After a lazy hour of breakfast and reading, we head back down to camp.

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Carnarvon Gorge – Mossy Gorge walk (19 April 2014)

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We enter Carnarvon Gorge proper where Carnarvon Creek runs along the wide gorge floor between towering sandstone cliffs. Palm trees rise so tall that you could be forgiven for believing we are on the coast of some tropical island paradise instead of hundred of kilometres inland in Queensland’s Outback. The walking trail meanders through the waist-high grasses quite some distance from the rocky creek bed. I’m grateful for this because it means we are sheltered from the midday sun, which will radiate off the rounded river rocks.

It’s busy here today, as families make the most of the last days of the Easter school holidays. Most will pack their cars tomorrow to drive all day back to their homes in Queensland’s coastal towns and cities. It’s fantastic to see this gentle ebb and flow of families with young children enjoying the great outdoors. I think it means that the future of our wilderness will be in good hands once more.

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We cross Carnarvon Creek and start to climb up towards Mossy Gorge. There are some steps and ladders to scale but it’s all easy walking. We cross the small creek that flows out of the gorge and we enter a rainforest where massive fig tree roots force their way into the ground around timeless boulders. I feel like it’s a symbol of how soft objects can overcome hard by being flexible: a lesson in life perhaps.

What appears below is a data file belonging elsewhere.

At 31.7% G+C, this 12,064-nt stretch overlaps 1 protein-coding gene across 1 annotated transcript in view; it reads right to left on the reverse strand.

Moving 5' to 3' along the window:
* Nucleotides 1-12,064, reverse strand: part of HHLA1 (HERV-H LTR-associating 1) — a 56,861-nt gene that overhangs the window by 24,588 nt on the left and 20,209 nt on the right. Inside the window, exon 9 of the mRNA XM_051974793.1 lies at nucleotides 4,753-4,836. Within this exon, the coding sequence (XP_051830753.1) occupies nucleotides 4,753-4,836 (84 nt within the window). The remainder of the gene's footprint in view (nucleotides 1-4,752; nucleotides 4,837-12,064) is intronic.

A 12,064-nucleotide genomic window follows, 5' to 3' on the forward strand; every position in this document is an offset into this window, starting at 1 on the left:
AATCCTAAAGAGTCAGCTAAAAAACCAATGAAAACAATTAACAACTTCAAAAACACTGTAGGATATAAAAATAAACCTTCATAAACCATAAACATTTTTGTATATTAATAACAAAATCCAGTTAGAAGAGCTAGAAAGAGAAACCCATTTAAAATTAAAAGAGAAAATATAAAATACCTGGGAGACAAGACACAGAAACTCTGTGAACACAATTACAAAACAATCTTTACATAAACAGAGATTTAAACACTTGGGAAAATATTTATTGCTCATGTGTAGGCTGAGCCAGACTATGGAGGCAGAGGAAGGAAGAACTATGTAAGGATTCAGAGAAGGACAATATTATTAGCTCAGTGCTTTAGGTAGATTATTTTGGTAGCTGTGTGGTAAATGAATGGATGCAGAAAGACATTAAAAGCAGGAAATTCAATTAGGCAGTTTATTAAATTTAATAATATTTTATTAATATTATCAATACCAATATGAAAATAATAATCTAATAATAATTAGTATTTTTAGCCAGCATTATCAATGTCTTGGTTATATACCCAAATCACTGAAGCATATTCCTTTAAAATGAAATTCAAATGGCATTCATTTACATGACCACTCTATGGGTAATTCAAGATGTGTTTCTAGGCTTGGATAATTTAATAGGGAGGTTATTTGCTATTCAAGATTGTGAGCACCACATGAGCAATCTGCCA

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Mossy Gorge lives up to its name. The gorge walls are covered in beautiful bright green mosses. There are mosses with fine leaves and some with rounded leaves. A pool of water is filled by a low trickling waterfall. It’s clear and, in the small section that the sun hits, the water is an aqua blue like something you might see in a tourist brochure. We sit on the wooden benches and boardwalk to eat lunch before returning along the track we came on.

The Mossy Gorge walk is about 7km return.

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Carnarvon Gorge – Baloon Cave and Mickey Creek walks (19 April)